A profound change of the global food and agriculture system is essential if we are to nourish the people who are hungry today and to prevent the expected undernourishment beyond 2030. Investments in agriculture are crucial to increase the capacity for agricultural productivity and sustainable food production systems are necessary to help alleviate the hazards of hunger.

The number of people going hungry has increased since 2014. An estimated 821 million people were undernourished in 2017. The prevalence of undernourishment has remained almost unchanged in the past three years at a level slightly below 11%. This reversal in progress sends a clear warning that more must be done and urgently if the Sustainable Development Goal of Zero Hunger is to be achieved by 2030.

Hunger in the world

The fight against hunger has seen some progress over the past 15 years. Globally, the proportion of undernourished people declined from 15% in 2000-2002 to 11% in 2014-2016. However, more than 790 million people still lack regular access to adequate food. If current trends continue, the zero hunger target will be largely missed by 2030.

The persistence of hunger is no longer a matter of food availability. Rather, in many countries that failed to reach the Millennium Development Goals (MDGs) hunger target, natural and human-induced disasters or political instability have resulted in food insecurity affecting large groups of the population.

Right now, estimates from the Food Insecurity Experience Scale—available for about 150 countries in 2014 and 2015—reveal that food insecurity is most prevalent in sub-Saharan Africa. More than half of the adult population in that region faced moderate or severe levels of food insecurity, and one-quarter faced severe levels. Southern Asia had the second highest prevalence: around 25% of adults there experienced moderate or severe food insecurity, and 12% experienced severe levels.

Achieving this goal will require improving the productivity and incomes of small-scale farmers by promoting equal access to land, technology and markets, sustainable food production systems and resilient agricultural practices. It also requires increased investments through international cooperation to bolster the productive capacity of agriculture in developing countries.

Hunger and children

Children are the most severely affected by the lack of food since it leads to undernutrition and, consequently, to stunted growth. In 2014, an estimated 158.6 million children under age 5 were affected by stunting, defined as inadequate height for age. Chronic undernutrition also puts children at greater risk of dying from common infections, increases the frequency and severity of infections, and contributes to delayed recovery. It is also associated with impaired cognitive ability and reduced school and work performance.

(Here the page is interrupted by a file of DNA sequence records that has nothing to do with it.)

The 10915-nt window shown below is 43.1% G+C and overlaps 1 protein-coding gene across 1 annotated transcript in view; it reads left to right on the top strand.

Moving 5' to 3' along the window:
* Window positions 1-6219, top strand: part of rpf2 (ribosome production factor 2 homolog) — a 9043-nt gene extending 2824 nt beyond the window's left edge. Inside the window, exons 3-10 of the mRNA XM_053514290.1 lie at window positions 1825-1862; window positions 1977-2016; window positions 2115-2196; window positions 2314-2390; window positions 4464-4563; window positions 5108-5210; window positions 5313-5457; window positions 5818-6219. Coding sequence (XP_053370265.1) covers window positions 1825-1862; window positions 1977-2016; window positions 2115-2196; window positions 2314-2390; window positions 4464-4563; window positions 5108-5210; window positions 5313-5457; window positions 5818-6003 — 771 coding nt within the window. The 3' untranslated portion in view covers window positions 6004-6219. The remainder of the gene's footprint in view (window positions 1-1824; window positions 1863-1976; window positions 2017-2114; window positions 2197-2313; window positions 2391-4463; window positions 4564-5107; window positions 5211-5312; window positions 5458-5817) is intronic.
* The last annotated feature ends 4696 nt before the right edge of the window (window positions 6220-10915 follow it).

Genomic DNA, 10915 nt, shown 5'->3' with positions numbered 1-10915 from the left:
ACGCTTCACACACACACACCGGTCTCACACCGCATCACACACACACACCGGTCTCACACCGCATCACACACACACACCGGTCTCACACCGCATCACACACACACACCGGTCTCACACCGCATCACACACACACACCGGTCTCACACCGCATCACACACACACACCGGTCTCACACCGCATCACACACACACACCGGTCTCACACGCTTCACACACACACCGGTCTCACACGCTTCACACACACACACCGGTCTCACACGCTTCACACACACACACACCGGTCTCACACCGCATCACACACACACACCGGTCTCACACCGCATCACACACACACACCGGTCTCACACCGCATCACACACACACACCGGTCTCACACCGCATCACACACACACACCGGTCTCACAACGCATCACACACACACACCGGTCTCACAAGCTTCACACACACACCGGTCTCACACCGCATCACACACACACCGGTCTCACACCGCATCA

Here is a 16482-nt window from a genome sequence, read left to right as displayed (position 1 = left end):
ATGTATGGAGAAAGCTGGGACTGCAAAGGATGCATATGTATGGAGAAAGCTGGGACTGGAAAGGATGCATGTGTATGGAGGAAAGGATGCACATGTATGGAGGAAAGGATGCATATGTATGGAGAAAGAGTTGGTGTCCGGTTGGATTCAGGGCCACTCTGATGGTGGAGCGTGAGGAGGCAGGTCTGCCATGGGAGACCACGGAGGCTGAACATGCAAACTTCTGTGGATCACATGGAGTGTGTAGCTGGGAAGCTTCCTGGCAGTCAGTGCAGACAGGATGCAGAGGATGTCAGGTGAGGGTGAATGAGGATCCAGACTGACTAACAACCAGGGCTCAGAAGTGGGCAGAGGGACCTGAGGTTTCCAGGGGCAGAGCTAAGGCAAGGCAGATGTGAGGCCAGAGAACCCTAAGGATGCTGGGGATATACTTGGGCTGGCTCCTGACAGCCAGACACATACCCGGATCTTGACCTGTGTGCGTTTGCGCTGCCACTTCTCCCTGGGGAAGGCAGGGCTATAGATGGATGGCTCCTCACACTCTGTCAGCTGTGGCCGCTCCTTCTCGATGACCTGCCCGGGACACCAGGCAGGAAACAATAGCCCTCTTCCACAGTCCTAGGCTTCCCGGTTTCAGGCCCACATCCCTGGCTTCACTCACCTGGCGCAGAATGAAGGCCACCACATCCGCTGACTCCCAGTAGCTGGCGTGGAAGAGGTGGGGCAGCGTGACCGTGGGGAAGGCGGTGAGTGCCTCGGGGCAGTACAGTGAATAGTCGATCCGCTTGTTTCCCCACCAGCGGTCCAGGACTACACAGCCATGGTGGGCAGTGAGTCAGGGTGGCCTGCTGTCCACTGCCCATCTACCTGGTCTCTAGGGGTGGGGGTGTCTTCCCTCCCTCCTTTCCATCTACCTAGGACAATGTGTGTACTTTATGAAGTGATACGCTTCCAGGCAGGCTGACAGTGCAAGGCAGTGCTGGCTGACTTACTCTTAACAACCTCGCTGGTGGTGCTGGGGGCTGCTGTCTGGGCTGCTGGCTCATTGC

Globally, the proportion of stunted children has fallen in all regions except Oceania. Southern Asia made the most progress between 2000 and 2014, but the region is still home to the largest number of stunted children in the world — 63.9 million. In Sub­Saharan Africa, population growth outpaced progress: the number of stunted children increased from an estimated 50.1 million in 2000 to 57.3 million in 2014. Together, Southern Asia and Sub-Saharan Africa accounted for three quarters of children under 5 affected by stunting in 2014.

But, unfortunately and controversially, we can also find the flip side of this coin in the world: the proportion of children under age 5 who are overweight increased from 5% in 2000 to 6% in 2014. Overweight is a growing problem affecting nearly every region. Northern Africa has the highest prevalence of overweight children under 5 (16%), followed by the Caucasus and Central Asia (12%). Globally, 41 million children in this age group are overweight; almost half of them live in Asia and one quarter live in Africa.

What does this mean and what does this look like?

Searching for numbers and concrete examples regarding this SDG, I ended up in Bangladesh. Bangladesh is one of the countries in Southern Asia with still a very high rate of underweight children, 32.6% in 2014.

World Fish brought an aquaculture project to Bangladesh to enhance the incomes, diets and nutrition of smallholder families. Apart from getting to know the countryside in Bangladesh, in the videos it also becomes very clear how life and food are closely related. Even on the village market the amount of product each farmer sells leaves no doubt that each of them has been directly involved in the harvesting.

Fish in Bangladesh

Village market in Bangladesh

This surely is not the case in developed countries where food seems to “grow” in supermarket aisles. But we all do have something in common: food is essential for our wellbeing and our health, and there exist basic guidelines which are applicable to all of us and which we’d better follow. The reasons why we sometimes do not follow these guidelines however are very different, not only because of the country we live in, but also because of our habits and relationship to food.